2 Locations, 1 Tabletop Escape Game
Location: at home
Date Played: April 27, 2021
Team size: exactly 2; we recommend 2 or 4
Duration: 1-2 hours
Price: about $37.13
SCRAP’s English language team has been killing it this past year. They have released some of our favorite online escape games, and now they put out a unique and compelling tabletop escape: one designed to be played by people in different locations.
Upon receiving the North Pole & South Pole envelopes from Escape from the Two Base Stations, we promptly mailed one to a friend. A few days later we hopped onto our video chat service of choice, and got to puzzling.
Each segment within Escape from the Two Base Stations consisted of two parts:
- Shared dialog, where both sides had half of a script to read (The banter was funny!)
- A puzzle that required some form of clever communication
The main conceit of the game was that our communication systems were malfunctioning. Thus on any given puzzle we might have to mute and mime, turn off video, text chat… or communicate with only a single keystroke. The puzzles were tailor-made for these challenges and they were great.
And for those who are wondering, yes, this was a SCRAP game… and yes the final puzzle sequence was challenging. I can tell you that it was also satisfying.
Who is this for?
- Puzzle lovers
- Players who embrace some silliness
- Best for remote teammates separated by distance
- Any experience level
- A tabletop escape game designed for remote play
- Enjoyable puzzles
We had each infiltrated an enemy base station – one at the North Pole and one at the South Pole – where we needed to stop development of a weapon. When an alarm started going off in both stations, we had to work together to decrypt the security manual and escape.
The game came with two envelopes: North Pole and South Pole. We each relied on our envelope alone. Each envelope contained different, complementary paper puzzle material.
We communicated through the video call app of our choice.
There was also a web interface for entering some solutions and accessing hints.
SCRAP’s Escape from the Two Base Stations was a play-at-home escape game designed for remote play. It had a higher level of difficulty.
Core gameplay revolved around observing, making connections, puzzling, and above all else, communicating.
➕ We laughed a surprising amount playing Escape from the Two Base Stations. We enjoyed reading the dialogue aloud in between scenes and other amusing interactions.
➕ The game concept and narrative conceits worked well for remote play. We embraced the absurdity of our communication woes and had a good time solving our way through them.
➕ The difficulty curve worked well. The puzzles started out approachable, and difficulty leveled up over the course of the experience.
➖ The puzzles were divorced from the story. They were fun, but completely random. They could have been a part of any puzzle experience.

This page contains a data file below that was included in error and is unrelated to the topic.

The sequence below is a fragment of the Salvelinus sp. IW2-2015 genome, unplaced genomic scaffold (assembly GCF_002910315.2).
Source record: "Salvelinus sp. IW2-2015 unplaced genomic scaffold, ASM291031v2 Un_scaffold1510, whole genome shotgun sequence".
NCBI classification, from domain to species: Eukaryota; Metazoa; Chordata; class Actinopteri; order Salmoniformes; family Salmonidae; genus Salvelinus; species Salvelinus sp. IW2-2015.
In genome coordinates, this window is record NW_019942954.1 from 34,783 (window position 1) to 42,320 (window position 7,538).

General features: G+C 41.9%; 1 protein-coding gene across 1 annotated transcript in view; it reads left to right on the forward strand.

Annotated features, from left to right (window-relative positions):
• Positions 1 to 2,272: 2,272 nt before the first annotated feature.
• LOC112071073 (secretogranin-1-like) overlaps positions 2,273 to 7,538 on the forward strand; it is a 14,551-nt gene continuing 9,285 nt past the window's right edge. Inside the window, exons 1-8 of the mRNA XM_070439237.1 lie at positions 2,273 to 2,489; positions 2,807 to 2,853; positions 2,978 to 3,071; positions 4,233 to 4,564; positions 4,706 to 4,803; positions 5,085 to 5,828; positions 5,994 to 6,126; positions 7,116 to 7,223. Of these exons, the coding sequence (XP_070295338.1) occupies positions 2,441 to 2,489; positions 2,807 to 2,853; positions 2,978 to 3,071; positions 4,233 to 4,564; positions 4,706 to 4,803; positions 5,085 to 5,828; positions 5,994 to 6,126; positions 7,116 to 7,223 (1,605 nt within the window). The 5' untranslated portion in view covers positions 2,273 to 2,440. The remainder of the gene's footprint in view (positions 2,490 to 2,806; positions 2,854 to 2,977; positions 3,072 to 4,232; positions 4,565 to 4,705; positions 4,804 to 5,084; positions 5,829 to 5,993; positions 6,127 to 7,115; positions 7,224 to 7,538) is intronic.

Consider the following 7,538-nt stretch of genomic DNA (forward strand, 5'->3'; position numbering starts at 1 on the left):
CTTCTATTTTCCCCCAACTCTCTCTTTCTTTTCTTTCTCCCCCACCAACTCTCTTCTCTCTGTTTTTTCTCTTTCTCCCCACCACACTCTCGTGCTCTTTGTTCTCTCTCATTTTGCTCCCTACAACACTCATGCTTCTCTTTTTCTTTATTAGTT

➕ The puzzles were well designed for the medium. They forced us to communicate in different ways. We especially enjoyed how after solving one late-game, challenging puzzle, it was easy to interpret the other person’s solution. We appreciated this ingenuity in puzzle craft.
➖ The hint system would have benefitted from additional granularity, especially in the later puzzles.
➕/➖ The online interface was primarily accessed through a chatbot. The quality of the interactions varied broadly. Its best moments truly justified its existence. Its worst moments felt like they could have been more refined.
➕ As we’ve come to expect from SCRAP, we had to work for the final puzzle sequence. There was a leap to be made, but SCRAP landed the leap.
❓ With communication at the core of this experience, players can feel a lot of pressure to solve, especially if they know their friend at the other base station has already figured something out. While the Escape from the Two Base Stations is collaborative, if you play by the book, each player solves most of the ahas on their own, and then works through any process solves with their partner. Because of this, we strongly recommend that you play the game as 2 players (one at each base station), or 4 players (2 at each base station, if you don’t want to be on your own) and not with uneven groups.
Tips For Players
- Space Requirements: a small table
- Required Gear: a video communication app, a mobile device, and a pen
Buy your copy of Escape from the Two Base Stations, and tell them that the Room Escape Artist sent you.
Disclosure: SCRAP provided a sample for review.
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We enjoyed this puzzle game more than all of the SCRAP in-person games, except Popstar. And we failed miserably on the last puzzle :(…
I guess the only Con is the price… but we did share it with several friends so average price/game is alright.
The price is on the higher end for this type of experience, but I thought it was worth it, mostly because it was designed for the medium, which is something I really appreciate.
If you haven’t played Escape from the Science Lab of Shifting Rules, that’s my favorite game that SCRAP has produced for socially distant play (in English) this year: https://roomescapeartist.com/2021/04/02/scrap-escape-science-lab-shifting-rules-hivemind-review/